Hypothyroidism impairs this process, and when the thyroid is functioning incorrectly it causes lots of issues throughout your body.

Symptoms of thyroid disease are discussed as above and the big 6 include . . .

  • Fatigue
  • Excess Fat
  • Constipation
  • Depression
  • Cold hands and feet
  • Hair Loss

How Does Kale Inhibit or Slow Down Your Thyroid?

Kale and other cruciferous vegetables contain a substance called thiocyanate, and a Sulphur containing compound called glucosinolates.

Both glucosinolates and thiocyanate in high concentration will interfere with iodine nutrition.

Iodine is critical to thyroid function and so large amounts of thiocyanate could lead to an underactive thyroid or hypothyroidism.

Thyroid Foods to Avoid

The cruciferous vegetables list includes cabbage, cauliflower, broccoli, and mustard greens.

To be clear, these foods only affect your thyroid when they are consumed in raw form.

Cooking with Kale . . .

When they are cooked, lightly steamed . . . the risk to the thyroid is significantly reduced.

Eating Raw Kale

If you currently have a thyroid issue, it may be a good idea to leave that raw kale out of your daily smoothie.

Although kale does contain a lot of nutritional benefits, it’s not worth the risk to your thyroid function.

Those with a healthy thyroid, do not have to worry that kale will negatively impact their thyroid however it’s best to eat it in moderation.

When eating raw kale occasionally, it is recommended to eat the rainbow diet which means to balance it out with colorful foods such as Beetroot, blueberries, and squash.

So is Kale good for you?

Yes and no.

If possible, it’s best to avoid it in raw form and substitute it for other greens such as celery.

This goes double if you currently have thyroid issues.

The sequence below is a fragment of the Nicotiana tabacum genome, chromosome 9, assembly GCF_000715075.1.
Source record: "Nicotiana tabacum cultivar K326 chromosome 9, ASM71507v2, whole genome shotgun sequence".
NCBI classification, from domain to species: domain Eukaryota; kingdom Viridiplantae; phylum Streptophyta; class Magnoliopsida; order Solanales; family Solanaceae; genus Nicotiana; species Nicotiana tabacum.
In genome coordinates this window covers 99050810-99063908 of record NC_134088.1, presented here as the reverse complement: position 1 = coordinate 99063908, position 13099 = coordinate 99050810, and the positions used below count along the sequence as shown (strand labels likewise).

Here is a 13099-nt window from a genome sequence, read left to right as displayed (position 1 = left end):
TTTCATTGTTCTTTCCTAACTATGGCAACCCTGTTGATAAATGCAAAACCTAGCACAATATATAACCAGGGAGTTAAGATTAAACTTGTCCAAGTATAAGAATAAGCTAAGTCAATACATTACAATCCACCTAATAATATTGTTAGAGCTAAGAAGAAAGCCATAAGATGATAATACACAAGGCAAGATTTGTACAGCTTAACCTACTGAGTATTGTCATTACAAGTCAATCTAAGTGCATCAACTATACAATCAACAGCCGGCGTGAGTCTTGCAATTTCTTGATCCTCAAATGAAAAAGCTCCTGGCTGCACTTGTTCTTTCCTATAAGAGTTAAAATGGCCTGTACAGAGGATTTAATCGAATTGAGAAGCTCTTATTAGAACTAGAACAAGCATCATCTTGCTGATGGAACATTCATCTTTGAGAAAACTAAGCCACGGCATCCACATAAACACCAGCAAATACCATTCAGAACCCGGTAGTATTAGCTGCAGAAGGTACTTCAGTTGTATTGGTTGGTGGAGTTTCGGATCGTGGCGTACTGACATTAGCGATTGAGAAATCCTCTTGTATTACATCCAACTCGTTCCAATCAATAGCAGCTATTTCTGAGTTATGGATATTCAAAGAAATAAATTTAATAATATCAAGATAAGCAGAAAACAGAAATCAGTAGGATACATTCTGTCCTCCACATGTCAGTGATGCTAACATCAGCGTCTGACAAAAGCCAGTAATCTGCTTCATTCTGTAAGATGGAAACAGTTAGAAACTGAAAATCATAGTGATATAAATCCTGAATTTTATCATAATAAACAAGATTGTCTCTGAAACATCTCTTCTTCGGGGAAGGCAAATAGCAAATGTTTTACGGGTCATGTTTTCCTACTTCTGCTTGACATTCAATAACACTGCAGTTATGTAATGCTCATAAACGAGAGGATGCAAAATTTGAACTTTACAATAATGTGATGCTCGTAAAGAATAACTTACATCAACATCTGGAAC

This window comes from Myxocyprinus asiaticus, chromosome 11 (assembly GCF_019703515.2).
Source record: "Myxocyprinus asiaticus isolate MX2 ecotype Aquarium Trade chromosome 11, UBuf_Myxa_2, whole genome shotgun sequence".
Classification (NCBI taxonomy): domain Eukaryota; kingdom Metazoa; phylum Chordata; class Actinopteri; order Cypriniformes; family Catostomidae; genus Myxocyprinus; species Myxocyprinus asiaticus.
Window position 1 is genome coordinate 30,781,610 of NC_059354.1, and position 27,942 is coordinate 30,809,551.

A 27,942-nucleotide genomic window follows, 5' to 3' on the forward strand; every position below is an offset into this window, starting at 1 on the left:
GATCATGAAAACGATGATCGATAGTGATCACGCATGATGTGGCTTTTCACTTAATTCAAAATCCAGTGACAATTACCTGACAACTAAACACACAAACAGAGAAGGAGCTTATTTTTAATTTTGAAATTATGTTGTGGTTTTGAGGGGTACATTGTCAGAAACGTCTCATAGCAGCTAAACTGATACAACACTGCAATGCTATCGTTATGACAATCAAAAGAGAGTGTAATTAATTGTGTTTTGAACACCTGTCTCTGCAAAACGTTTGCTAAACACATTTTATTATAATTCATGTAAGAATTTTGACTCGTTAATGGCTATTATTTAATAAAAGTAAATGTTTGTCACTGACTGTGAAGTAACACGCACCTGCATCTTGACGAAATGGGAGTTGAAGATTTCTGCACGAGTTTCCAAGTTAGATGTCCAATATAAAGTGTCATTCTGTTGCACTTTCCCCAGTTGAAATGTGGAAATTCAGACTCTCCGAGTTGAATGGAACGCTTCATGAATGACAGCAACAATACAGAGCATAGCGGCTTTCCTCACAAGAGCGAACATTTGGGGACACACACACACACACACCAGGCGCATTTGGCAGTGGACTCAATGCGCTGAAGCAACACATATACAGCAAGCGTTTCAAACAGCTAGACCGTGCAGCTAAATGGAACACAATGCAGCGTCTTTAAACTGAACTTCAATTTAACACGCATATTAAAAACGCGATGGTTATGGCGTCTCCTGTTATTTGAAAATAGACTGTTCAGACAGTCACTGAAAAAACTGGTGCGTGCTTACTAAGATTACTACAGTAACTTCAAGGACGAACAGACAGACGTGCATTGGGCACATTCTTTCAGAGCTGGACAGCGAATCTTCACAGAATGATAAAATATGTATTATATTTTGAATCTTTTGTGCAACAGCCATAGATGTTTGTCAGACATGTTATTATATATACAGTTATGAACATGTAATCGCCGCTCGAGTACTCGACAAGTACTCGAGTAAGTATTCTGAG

There are many Kale recipes on how to cook with Kale and if you don’t wish to give kale up entirely, lightly steam it prior to eating it.

Taking this step will make it easier to consume and safer for your thyroid.

If you are a member of our clinic and interested in finding out if you may possibly have a thyroid challenge and you would like to know more about what the next steps are just let Wayne know at your next consultation.

For those who are not members of the clinic there are 3 ways you can respond . . .

Yours in Health

From the Team at Unique Health and Wellness

P.S. Kale if eaten raw daily can create health challenges especially to your thyroid. The best way to eat Kale is by lightly steaming.

P.P.S. I’m pro-active about improving my health, I want to book now and I realise the consultation is normally valued at $300.00 and if I act NOW I will receive the consultation for ONLY $147.

Disclaimer

The information provided does not take into account individual needs of any particular person. When providing this information it is intended as a sharing of knowledge and information from the research. The information provided should not be construed as personal medical advice or instruction and is not intended to replace a one-on-one relationship with a qualified health care professional and is not intended as medical advice. We encourage you to make your own health care decisions based upon your research and in partnership with a qualified health care professional.

(1) http://www.ncbi.nlm.nih.gov/pmc/articles/PMC2664572/

(2) http://www.endocrineweb.com/conditions/hypothyroidism/news-update-can-kale-cause-hypothyroidism